Previous Section Index Home Page

I want to make a point that I hope will elicit a degree of consensus among all three parties here today.
15 Mar 2007 : Column 540
However important the Government’s measures to improve the admissions arrangements to universities and to widen the social base of the students attending universities, the problem is not at the point of entry to the university. As speakers from all parties have said, the problem is to be found earlier in the education system. In my view, it arises at the age of transfer from primary school to secondary school. What distinguishes the British education system from many others in the Organisation for Economic Co-operation and Development is the significance that parents attach to the choice of school for their child. Until we can move fairly and quickly to a secondary education system that is more equal, and in which the choice of school has less effect on a child’s eventual achievement, we will never have a fully developed, successful widening participation policy in our universities.

Mr. Boris Johnson: Will the hon. Gentleman give way?

Mr. Chaytor: No, I am sorry.

If we can develop a more egalitarian, less hierarchical and less elitist secondary school system, it follows as night follows day that more young people will achieve more at 14, 16 and 18 in a way that will provide them with an automatic route into university.

They will not all be studying philosophy, politics and economics or ancient history at Oxbridge, but a range of important subjects. The progression from school to university, however, will become more automatic and inevitable if we lift the level of talent of all our pupils, and if the choice of school has less effect on the eventual outcome.

The 14-to-19 reforms are a hugely important development, which relates directly to the widening of participation in universities. It is regrettable that the Government did not adopt Mike Tomlinson’s report in its totality. I hope, however, that the issue remains on the table for the future. We make a mistake, however, if we believe that the key to the problem is somehow to get parity between the vocational and the academic. As long as the academic subjects lead to the kinds of careers that pay two, three, four or even 10 times as much as those to which the vocational subjects lead, parents and students will never be convinced of parity. The key lies in eliminating the nonsensical concepts of vocational and academic. [Interruption.] I am delighted that the hon. Member for Henley agrees.

Medicine, of course, is the classic example of a vocational subject. For decade after decade, our system has produced people who know every fine detail of the history of the Peloponnesian wars, but who cannot change a plug or switch on the dishwasher. It is critical that rather than trying to get parity between the two concepts, which we will not achieve, we eliminate those concepts and develop a new framework and set of terms of reference to describe the different natures of learning reflected in the practical and the conceptual.

On costs and fees, among the most important steps forward in the past 10 years to a more egalitarian education system were the introduction of tuition fees in universities in 1999, and the extension of those fees by raising the maximum level to £3,000 for 2006. Those were hugely controversial steps. Once the effects have been analysed in four years’ time, when the first cohort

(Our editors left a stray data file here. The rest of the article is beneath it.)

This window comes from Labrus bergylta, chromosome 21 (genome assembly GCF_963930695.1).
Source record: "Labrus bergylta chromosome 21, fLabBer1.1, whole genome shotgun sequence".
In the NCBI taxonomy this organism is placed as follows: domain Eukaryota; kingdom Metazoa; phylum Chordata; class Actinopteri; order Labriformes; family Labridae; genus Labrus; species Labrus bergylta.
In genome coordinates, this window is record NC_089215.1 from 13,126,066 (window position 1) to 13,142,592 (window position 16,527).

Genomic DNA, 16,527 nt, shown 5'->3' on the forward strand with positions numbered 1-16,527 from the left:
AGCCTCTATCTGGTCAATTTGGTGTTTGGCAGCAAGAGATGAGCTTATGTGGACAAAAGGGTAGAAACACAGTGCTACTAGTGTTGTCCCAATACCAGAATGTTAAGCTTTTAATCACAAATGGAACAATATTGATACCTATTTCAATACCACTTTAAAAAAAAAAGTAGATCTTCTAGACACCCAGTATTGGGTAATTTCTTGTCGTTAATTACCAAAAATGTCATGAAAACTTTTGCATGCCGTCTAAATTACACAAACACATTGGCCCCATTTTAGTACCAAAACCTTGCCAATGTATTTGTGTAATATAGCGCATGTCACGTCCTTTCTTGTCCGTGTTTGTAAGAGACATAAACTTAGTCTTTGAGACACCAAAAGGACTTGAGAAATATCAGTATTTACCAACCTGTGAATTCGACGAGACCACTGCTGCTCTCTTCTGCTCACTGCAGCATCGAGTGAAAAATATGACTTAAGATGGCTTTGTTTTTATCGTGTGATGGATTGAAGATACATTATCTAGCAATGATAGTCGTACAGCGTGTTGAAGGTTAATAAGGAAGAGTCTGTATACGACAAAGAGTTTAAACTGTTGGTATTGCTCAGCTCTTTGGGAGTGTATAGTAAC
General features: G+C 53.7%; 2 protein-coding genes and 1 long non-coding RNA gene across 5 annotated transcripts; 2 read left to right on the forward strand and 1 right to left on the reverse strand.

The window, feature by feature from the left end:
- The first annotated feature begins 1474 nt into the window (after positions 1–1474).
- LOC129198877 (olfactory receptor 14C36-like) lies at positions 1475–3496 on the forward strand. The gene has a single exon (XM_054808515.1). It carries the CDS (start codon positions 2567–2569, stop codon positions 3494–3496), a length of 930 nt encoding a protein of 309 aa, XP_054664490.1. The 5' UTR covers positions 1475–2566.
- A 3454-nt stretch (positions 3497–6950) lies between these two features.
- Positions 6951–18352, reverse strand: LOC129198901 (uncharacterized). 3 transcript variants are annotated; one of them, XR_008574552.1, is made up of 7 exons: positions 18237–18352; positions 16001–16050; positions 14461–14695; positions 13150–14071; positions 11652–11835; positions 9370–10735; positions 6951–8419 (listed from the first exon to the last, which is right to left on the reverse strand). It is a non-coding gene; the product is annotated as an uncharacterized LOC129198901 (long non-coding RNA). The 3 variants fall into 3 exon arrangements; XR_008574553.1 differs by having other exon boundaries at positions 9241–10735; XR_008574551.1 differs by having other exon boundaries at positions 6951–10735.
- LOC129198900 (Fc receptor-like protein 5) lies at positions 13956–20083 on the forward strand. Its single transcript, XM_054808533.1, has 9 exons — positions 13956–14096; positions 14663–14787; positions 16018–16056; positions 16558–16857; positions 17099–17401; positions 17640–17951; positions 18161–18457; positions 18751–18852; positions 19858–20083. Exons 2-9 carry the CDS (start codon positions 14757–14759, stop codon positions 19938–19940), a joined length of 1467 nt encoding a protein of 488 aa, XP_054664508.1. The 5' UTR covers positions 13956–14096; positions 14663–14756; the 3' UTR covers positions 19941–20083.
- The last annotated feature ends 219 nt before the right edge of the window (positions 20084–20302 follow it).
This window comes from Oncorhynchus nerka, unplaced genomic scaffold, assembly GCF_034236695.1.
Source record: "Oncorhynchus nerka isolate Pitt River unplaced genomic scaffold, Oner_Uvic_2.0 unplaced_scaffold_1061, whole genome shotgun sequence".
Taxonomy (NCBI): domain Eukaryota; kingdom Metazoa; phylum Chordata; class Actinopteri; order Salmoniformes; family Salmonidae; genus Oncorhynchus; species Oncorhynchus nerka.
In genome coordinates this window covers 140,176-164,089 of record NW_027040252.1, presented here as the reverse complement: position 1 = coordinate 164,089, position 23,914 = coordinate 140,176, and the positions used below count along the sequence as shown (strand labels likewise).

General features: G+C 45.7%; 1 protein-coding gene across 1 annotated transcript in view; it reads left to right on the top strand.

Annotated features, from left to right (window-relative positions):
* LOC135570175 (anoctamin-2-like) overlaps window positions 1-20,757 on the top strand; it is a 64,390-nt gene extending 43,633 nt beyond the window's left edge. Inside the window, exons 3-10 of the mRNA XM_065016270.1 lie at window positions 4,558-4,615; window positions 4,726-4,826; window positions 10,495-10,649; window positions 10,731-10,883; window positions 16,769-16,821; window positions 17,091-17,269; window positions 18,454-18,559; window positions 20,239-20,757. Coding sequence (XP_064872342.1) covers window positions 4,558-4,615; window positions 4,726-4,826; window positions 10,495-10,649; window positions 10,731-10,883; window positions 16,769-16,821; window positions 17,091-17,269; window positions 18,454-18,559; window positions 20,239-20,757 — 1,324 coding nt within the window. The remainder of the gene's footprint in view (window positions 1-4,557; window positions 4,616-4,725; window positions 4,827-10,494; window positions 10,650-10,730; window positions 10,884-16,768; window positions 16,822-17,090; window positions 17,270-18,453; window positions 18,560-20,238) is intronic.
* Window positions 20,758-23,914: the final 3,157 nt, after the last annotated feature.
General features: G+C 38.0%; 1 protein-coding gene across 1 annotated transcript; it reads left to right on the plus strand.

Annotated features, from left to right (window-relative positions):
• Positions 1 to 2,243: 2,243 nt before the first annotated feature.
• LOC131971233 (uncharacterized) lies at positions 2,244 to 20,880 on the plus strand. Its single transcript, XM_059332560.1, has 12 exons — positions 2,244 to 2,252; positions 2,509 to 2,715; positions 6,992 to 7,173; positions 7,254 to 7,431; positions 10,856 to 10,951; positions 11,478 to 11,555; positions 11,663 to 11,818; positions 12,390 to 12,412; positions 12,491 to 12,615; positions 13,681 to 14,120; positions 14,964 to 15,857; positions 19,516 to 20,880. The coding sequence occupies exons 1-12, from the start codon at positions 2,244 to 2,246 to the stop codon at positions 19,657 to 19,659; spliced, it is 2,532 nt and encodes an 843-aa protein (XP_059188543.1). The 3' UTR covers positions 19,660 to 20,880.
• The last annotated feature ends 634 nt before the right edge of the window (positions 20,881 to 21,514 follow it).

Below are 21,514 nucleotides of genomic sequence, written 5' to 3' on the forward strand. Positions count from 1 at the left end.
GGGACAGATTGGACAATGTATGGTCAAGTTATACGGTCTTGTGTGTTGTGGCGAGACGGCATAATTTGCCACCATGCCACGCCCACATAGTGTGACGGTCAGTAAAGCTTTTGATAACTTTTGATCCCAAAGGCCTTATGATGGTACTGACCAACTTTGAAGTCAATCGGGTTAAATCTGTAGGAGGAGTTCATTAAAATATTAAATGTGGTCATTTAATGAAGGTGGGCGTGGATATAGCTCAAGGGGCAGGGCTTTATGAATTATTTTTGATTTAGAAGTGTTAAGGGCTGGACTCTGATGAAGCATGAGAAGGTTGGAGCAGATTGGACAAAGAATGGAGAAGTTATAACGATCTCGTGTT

15 Mar 2007 : Column 541
of students will have gone through the new system with a maximum £3,000 fee, I believe that the case will be made for raising the cap. We cannot continue to finance a world-class university system largely on the back of the taxpayer. We need different sources of funding, to which fee income will contribute. I also find it impossible to understand how anyone who believes that it is reasonable to pay a fee for a child’s secondary education should find that the taxpayer should pay the largest part of the fee for that child’s university education. That is completely and utterly illogical. Raising the cap will be an important and high-profile political issue three or four years from now.

Finally, may I make a plea that the Government do it differently next time? We cannot just sit back as we did last time, and subcontract the decision to Sir Ron Dearing or some other expert. We cannot just have an external analysis of the impact of raising fees on the first cohort, and then try to push the change through Parliament. We must prepare the ground and develop a better understanding among Members of the three main parties represented here and among the wider public, parents and students. We should start discussing the arguments for and against raising the cap. We should not leave it to the last minute. We must do the groundwork so that in 2010, when I believe that the case will have been made for raising the cap in a careful and regulated way—and in a way that provides sufficient scholarships and bursaries so that no applicant from a low-income background feels that they cannot go to university—that change will become part of the new consensus in an expanding, thriving and internationally competitive university system.

5.49 pm